We live in a very independent culture. We're big on personal responsibility, and "pulling yourself up by your bootstraps". That rugged individualism often leads to a "somebody else's problem" mentality where we don't want to get involved.
In the fight for gay and lesbian rights, a lot of opposition has come from conservative black churches. Indeed, many black men will not identify as gay or bisexual, although they have sex with other men "on the down-low". So for black men who have sex with men, there is a cultural tearing between fighting for their equal rights as African Americans and fighting for their rights as men who have sex with men (MSM).
And when Human Rights Campaign (HRC) stood up for the black students in Jena, Louisiana, many gay and lesbian people shouted "this is not our fight".
Now, due to the backlash from conservative groups
, Congress is removing protection for transgender people from the Employment Non-Discrimination Act
(ENDA). So do I support this as a Lesbian, knowing that I will be protected from being fired or evicted based only on my sexual orientation? Or do I reject this because it I can still be fired or evicted because of a transition I made two decades ago?
For me, this is not an academic argument. It's a choice between some protection and "all or nothing". When ENDA was first proposed, HRC actively worked to exclude protection for transgender persons, with a promise to revisit the issue later to include us. They have since come to support inclusion.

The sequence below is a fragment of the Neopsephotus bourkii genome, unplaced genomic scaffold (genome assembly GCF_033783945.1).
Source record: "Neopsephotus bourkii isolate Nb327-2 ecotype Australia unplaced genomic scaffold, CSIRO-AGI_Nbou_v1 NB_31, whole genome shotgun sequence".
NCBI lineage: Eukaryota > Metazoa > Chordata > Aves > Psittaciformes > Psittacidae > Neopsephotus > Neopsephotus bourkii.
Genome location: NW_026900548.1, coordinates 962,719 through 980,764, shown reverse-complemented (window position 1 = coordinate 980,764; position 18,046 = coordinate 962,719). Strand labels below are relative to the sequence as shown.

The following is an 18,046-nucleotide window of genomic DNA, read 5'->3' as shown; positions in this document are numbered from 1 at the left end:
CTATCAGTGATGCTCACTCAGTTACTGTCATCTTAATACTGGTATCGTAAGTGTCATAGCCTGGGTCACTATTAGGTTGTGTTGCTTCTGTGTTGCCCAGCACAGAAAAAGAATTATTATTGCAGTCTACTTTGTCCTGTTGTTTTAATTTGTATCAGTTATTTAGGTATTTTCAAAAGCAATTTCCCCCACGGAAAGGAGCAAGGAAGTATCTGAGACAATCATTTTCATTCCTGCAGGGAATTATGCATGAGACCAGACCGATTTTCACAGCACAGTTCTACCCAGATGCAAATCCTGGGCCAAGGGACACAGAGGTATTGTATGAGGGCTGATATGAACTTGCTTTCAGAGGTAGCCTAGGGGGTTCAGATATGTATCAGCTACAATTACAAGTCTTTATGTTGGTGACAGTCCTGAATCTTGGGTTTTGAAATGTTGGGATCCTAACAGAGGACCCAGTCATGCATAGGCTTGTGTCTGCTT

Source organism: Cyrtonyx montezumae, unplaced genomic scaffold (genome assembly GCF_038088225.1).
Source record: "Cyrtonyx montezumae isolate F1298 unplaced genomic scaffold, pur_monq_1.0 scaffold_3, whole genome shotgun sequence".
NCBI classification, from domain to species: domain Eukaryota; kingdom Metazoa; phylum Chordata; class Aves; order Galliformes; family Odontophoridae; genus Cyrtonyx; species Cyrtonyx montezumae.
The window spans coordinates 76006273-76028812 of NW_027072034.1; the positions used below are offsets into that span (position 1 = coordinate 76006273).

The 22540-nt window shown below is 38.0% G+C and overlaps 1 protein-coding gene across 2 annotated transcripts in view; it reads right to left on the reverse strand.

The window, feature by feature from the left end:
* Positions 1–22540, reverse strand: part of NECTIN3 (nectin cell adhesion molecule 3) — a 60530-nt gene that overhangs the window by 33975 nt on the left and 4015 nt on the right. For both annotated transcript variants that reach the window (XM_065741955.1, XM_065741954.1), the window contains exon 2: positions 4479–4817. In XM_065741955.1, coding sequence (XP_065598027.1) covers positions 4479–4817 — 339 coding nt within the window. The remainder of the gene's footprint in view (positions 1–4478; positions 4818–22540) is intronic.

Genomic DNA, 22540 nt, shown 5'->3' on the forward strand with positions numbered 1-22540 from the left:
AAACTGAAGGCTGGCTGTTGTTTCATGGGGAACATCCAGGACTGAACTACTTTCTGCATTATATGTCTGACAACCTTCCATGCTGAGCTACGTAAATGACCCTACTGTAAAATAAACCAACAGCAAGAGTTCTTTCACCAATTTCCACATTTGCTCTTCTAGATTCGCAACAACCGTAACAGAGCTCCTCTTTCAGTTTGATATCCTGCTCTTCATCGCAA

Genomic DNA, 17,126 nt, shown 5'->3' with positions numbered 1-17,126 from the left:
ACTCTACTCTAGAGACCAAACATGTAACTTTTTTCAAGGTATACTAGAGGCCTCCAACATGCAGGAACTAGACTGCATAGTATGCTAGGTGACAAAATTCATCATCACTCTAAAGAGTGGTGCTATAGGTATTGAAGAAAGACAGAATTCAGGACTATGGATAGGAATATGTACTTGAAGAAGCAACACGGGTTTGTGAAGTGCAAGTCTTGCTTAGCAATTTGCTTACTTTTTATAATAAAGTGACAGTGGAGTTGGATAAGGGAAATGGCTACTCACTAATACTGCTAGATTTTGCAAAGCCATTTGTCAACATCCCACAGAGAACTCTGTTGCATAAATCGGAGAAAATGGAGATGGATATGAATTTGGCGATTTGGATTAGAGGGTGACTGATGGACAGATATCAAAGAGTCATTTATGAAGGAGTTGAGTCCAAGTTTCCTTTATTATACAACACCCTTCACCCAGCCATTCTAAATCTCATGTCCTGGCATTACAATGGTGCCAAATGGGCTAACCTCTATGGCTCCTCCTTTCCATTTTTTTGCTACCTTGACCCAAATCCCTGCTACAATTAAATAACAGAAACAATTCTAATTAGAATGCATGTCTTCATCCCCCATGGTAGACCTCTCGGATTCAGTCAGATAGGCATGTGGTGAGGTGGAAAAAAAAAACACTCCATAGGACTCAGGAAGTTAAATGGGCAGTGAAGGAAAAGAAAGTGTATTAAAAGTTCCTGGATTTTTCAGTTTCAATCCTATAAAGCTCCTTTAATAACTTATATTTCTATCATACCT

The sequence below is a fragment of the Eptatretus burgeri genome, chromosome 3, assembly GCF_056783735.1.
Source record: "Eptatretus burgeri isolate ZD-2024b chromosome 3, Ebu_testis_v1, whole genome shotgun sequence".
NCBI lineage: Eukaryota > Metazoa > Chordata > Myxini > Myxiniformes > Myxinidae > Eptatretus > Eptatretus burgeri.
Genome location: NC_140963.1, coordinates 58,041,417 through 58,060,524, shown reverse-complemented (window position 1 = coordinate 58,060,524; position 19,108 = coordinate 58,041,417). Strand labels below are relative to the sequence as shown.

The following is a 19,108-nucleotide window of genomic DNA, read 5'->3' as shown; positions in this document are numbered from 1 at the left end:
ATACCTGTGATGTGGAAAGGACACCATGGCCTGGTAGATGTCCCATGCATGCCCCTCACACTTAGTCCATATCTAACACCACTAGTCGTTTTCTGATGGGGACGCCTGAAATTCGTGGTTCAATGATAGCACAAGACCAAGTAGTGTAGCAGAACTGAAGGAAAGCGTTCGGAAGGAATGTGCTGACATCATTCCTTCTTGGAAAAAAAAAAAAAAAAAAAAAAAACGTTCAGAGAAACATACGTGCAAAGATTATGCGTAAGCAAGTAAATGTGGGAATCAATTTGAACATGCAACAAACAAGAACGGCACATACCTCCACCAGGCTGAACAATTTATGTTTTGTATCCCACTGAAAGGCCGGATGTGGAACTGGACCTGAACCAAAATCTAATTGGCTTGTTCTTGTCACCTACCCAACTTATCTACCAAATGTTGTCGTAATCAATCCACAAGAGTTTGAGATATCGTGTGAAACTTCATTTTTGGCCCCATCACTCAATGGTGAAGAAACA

It's easy to say "at least we'll get some protection" and cut off a segment of our population. After all, it's not really a loss to transgender people: we don't have protection now anyway! Yet the more we divide ourselves up into smaller and smaller groups, the weaker we become. Should there be separate gay employment and lesbian employment? What about bisexuals - when they're in straight relationships, they're already part of the majority! What about the straight-looking straight-acting folks - they can "pass", so why should they support leathermen and bulldykes?
One of the consistent themes of the Bible has to do with how we treat our brothers, sisters, and neighbors. In the Bible, people are constantly looking for a way to lop off a group of people. For example, the priests and scribes wanted to not have to worry about foreigners, tax collectors, prostitutes, and the other unclean. Yet Jesus pointed out that everyone is a neighbor. Paul pointed out that in Christ there is neither Jew nor Greek, slave nor free, male nor female. We are all of the same flesh - all human, and we cannot have one of us suffer without it affecting the rest of us.
It's not just the body of Christ, it's the family of humanity. There is no reason to leave any of our brothers and sisters behind. There is no reason to draw a line - a division - between us.
And when we do, we weaken the body. We become small and isolated. We become individuals with individual problems, and not a community that works together for justice for everyone.
For me, I will not support this bill that will half-protect me and protect some of my brothers and sisters but not others. And I will not support those legislators who are willing to defer justice for some in the name of expediency.